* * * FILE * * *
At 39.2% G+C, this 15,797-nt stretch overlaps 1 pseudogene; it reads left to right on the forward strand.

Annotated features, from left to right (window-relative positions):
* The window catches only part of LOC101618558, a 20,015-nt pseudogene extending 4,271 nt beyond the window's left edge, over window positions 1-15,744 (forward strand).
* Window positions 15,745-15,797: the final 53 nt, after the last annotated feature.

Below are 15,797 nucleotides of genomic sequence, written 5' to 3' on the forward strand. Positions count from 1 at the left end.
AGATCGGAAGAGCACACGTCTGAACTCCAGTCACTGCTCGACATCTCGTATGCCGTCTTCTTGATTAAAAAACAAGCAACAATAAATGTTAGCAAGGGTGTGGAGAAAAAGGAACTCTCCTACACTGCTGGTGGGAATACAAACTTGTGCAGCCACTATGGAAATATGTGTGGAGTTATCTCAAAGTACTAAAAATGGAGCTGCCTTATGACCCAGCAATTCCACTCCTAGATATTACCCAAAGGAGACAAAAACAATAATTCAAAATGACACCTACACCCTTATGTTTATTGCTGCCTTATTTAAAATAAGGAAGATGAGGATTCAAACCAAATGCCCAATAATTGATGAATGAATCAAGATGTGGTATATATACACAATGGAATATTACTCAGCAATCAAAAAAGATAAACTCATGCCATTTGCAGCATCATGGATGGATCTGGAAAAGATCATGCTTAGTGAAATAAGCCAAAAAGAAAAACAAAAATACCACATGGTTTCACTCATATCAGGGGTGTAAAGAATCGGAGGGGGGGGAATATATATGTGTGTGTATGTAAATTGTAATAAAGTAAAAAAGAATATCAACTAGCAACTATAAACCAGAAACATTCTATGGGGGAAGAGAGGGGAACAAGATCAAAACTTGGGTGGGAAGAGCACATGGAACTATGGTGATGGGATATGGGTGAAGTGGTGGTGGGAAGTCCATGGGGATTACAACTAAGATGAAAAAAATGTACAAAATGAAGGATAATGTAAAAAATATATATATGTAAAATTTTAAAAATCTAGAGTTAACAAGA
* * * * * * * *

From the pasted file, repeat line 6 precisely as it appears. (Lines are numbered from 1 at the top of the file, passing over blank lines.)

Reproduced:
AGATCGGAAGAGCACACGTCTGAACTCCAGTCACTGCTCGACATCTCGTATGCCGTCTTCTTGATTAAAAAACAAGCAACAATAAATGTTAGCAAGGGTGTGGAGAAAAAGGAACTCTCCTACACTGCTGGTGGGAATACAAACTTGTGCAGCCACTATGGAAATATGTGTGGAGTTATCTCAAAGTACTAAAAATGGAGCTGCCTTATGACCCAGCAATTCCACTCCTAGATATTACCCAAAGGAGACAAAAACAATAATTCAAAATGACACCTACACCCTTATGTTTATTGCTGCCTTATTTAAAATAAGGAAGATGAGGATTCAAACCAAATGCCCAATAATTGATGAATGAATCAAGATGTGGTATATATACACAATGGAATATTACTCAGCAATCAAAAAAGATAAACTCATGCCATTTGCAGCATCATGGATGGATCTGGAAAAGATCATGCTTAGTGAAATAAGCCAAAAAGAAAAACAAAAATACCACATGGTTTCACTCATATCAGGGGTGTAAAGAATCGGAGGGGGGGGAATATATATGTGTGTGTATGTAAATTGTAATAAAGTAAAAAAGAATATCAACTAGCAACTATAAACCAGAAACATTCTATGGGGGAAGAGAGGGGAACAAGATCAAAACTTGGGTGGGAAGAGCACATGGAACTATGGTGATGGGATATGGGTGAAGTGGTGGTGGGAAGTCCATGGGGATTACAACTAAGATGAAAAAAATGTACAAAATGAAGGATAATGTAAAAAATATATATATGTAAAATTTTAAAAATCTAGAGTTAACAAGA